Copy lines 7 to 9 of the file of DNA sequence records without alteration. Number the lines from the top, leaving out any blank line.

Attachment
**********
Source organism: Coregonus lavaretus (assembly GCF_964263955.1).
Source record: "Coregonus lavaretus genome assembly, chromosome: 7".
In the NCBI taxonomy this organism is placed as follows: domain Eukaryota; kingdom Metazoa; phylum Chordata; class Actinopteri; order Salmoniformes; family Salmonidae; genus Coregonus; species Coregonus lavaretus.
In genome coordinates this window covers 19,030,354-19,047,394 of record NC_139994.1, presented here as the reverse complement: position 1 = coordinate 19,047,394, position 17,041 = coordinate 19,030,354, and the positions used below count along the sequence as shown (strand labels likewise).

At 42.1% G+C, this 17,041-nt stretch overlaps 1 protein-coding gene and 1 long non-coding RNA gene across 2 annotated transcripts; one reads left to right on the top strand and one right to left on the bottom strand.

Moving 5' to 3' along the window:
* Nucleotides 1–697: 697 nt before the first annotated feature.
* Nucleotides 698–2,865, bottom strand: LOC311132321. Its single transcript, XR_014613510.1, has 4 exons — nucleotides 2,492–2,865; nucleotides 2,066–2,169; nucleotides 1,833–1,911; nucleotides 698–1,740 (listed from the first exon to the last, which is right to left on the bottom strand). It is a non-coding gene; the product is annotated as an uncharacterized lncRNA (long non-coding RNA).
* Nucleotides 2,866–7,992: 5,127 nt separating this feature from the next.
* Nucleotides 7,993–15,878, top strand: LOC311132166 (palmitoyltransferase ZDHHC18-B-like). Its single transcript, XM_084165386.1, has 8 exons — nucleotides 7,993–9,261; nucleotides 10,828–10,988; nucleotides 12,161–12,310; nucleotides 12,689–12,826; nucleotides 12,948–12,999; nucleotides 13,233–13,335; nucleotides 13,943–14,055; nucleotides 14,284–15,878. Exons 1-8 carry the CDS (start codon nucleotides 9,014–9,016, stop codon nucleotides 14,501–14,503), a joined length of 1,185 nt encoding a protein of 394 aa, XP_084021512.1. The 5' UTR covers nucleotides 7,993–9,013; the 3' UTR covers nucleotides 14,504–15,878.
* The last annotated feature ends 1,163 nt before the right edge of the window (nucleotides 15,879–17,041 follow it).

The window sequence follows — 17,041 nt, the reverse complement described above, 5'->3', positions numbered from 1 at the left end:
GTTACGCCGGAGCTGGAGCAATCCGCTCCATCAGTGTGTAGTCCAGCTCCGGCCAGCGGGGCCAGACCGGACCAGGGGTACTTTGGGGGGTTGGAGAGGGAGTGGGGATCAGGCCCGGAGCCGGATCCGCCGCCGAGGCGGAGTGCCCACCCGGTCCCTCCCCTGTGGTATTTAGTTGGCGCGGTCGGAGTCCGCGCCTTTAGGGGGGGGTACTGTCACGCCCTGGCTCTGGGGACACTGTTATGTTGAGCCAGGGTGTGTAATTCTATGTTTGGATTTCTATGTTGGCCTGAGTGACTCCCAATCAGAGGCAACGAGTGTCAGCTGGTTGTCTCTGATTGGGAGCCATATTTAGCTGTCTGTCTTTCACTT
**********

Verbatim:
* Nucleotides 1–697: 697 nt before the first annotated feature.
* Nucleotides 698–2,865, bottom strand: LOC311132321. Its single transcript, XR_014613510.1, has 4 exons — nucleotides 2,492–2,865; nucleotides 2,066–2,169; nucleotides 1,833–1,911; nucleotides 698–1,740 (listed from the first exon to the last, which is right to left on the bottom strand). It is a non-coding gene; the product is annotated as an uncharacterized lncRNA (long non-coding RNA).
* Nucleotides 2,866–7,992: 5,127 nt separating this feature from the next.